“Imagine waking up one day and realizing that you actually live inside a computer game,” says Mark Van Raamsdonk, describing what sounds like a pitch for a science-fiction film. But for Van Raamsdonk, a physicist at the University of British Columbia in Vancouver, Canada, this scenario is a way to think about reality. If it is true, he says, “everything around us — the whole three-dimensional physical world — is an illusion born from information encoded elsewhere, on a two-dimensional chip”. That would make our Universe, with its three spatial dimensions, a kind of hologram, projected from a substrate that exists only in lower dimensions.

This 'holographic principle' is strange even by the usual standards of theoretical physics. But Van Raamsdonk is one of a small band of researchers who think that the usual ideas are not yet strange enough. If nothing else, they say, neither of the two great pillars of modern physics — general relativity, which describes gravity as a curvature of space and time, and quantum mechanics, which governs the atomic realm — gives any account for the existence of space and time. Neither does string theory, which describes elementary threads of energy.

Van Raamsdonk and his colleagues are convinced that physics will not be complete until it can explain how space and time emerge from something more fundamental — a project that will require concepts at least as audacious as holography. They argue that such a radical reconceptualization of reality is the only way to explain what happens when the infinitely dense 'singularity' at the core of a black hole distorts the fabric of space-time beyond all recognition, or how researchers can unify atomic-level quantum theory and planet-level general relativity — a project that has resisted theorists' efforts for generations.

“All our experiences tell us we shouldn't have two dramatically different conceptions of reality — there must be one huge overarching theory,” says Abhay Ashtekar, a physicist at Pennsylvania State University in University Park. Finding that one huge theory is a daunting challenge.

Nature explores some promising lines of attack — as well as some of the emerging ideas about how to test these concepts (see 'The fabric of reality').

Guillaume Decugis's curator insight, June 24, 2014 10:52 AM

A recap on the unifying theories that could explain the fabric of our universe.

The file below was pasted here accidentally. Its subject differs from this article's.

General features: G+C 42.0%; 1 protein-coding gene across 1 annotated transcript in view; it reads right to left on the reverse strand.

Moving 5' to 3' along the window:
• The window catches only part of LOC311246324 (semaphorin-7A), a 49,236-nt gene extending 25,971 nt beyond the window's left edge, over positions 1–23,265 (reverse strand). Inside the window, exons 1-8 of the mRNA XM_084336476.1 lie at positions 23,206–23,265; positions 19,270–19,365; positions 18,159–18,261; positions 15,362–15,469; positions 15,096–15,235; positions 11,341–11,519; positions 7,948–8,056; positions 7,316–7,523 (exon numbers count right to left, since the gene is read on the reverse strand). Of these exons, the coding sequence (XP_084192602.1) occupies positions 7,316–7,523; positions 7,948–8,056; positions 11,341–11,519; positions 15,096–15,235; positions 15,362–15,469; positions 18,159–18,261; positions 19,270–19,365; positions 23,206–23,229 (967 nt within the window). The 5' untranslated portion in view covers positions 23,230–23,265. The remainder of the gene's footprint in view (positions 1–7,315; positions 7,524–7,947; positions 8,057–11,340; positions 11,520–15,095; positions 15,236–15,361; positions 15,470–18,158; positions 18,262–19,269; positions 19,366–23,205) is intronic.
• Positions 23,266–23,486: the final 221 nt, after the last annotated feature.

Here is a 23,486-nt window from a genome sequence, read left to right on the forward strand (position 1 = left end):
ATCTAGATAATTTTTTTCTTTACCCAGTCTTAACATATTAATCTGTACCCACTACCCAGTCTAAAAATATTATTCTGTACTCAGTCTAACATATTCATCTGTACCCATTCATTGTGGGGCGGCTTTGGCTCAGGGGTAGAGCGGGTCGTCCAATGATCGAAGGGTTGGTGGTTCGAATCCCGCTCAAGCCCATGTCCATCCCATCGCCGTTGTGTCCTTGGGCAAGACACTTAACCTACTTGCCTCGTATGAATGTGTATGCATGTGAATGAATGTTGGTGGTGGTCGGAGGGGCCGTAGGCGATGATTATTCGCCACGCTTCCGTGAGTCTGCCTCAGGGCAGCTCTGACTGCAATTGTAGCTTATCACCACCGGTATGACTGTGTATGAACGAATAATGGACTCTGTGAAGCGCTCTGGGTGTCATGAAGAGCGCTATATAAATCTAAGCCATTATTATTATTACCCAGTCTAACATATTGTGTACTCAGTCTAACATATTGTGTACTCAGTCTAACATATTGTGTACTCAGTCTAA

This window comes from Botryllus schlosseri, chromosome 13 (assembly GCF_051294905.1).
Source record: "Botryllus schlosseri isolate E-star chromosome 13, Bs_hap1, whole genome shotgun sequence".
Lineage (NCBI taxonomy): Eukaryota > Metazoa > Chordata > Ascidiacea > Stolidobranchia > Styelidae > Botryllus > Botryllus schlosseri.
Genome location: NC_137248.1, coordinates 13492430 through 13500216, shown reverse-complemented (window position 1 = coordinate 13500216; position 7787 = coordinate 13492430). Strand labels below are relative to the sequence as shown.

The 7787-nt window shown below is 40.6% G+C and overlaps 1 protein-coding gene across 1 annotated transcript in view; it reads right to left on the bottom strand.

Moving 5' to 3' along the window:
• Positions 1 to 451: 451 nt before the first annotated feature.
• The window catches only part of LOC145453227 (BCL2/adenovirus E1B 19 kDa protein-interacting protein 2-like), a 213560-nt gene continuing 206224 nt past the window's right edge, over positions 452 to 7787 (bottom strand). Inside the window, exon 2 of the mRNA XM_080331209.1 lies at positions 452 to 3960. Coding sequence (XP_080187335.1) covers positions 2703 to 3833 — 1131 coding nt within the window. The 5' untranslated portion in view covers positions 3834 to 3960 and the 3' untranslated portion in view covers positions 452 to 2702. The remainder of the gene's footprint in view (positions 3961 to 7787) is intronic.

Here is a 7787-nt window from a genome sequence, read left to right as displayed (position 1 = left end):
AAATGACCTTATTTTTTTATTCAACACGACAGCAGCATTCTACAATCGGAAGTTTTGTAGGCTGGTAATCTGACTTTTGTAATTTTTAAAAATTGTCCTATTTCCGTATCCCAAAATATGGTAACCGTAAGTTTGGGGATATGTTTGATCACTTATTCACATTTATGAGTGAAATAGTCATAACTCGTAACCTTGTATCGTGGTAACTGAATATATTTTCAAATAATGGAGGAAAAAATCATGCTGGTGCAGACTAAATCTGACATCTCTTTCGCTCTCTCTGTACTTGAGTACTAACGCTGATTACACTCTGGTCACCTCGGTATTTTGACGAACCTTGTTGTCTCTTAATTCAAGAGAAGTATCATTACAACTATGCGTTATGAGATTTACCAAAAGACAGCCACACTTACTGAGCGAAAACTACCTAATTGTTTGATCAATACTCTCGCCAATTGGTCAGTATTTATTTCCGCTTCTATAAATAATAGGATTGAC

Tekrighter's curator insight, June 25, 2014 9:36 AM

Gravity as thermodynamics reinforces the idea of gravity as an emergent property of space-time...

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'Superfluid spacetime' points to unification of physics

'Superfluid spacetime' points to unification of physics | Amazing Science |
Thinking of space and time as a liquid might help reconcile quantum mechanics and relativity.

If spacetime is like a liquid — a concept some physicists say could help resolve a confounding disagreement between two dominant theories in physics — it must be a very special liquid indeed. A recent study compared astrophysical observations with predictions based on the notion of fluid spacetime, and found the idea only works if spacetime is incredibly smooth and freely flowing — in other words, a superfluid.

Thinking of spacetime as a liquid may be a helpful analogy. We often picture space and time as fundamental backdrops to the universe. But what if they are not fundamental, and built instead of smaller ingredients that exist on a deeper layer of reality that we cannot sense? If that were the case, spacetime’s properties would “emerge” from the underlying physics of its constituents, just as water’s properties emerge from the particles that comprise it. “Water is made of discrete, individual molecules, which interact with each other according to the laws of quantum mechanics, but liquid water appears continuous and flowing and transparent and refracting,” explains Ted Jacobson, a physicist at the University of Maryland, College Park. “These are all ‘emergent’ properties that cannot be found in the individual molecules, even though they ultimately derive from the properties of those molecules.”

Physicists have been considering this possibility since the 1990s in an attempt to reconcile the dominant theory of gravity on a large scale — general relativity — with the theory governing the very smallest bits of the universe—quantum mechanics. Both theories appear to work perfectly within their respective domains, but conflict with one another in situations that combine the large and small, such as black holes (extremely large mass, extremely small volume). Many physicists have tried to solve the problem by 'quantizing' gravity — dividing it into smaller bits, just as quantum mechanics breaks down many quantities, such as particles’ energy levels, into discrete packets. “There are many attempts to quantize gravity—string theory and loop quantum gravity are alternative approaches that can both claim to have gone a good leg forward,” says Stefano Liberati, a physicist at the International School for Advanced Studies (SISSA) in Trieste, Italy. “But maybe you don’t need to quantize gravity; you need to quantize this fundamental object that makes spacetime.”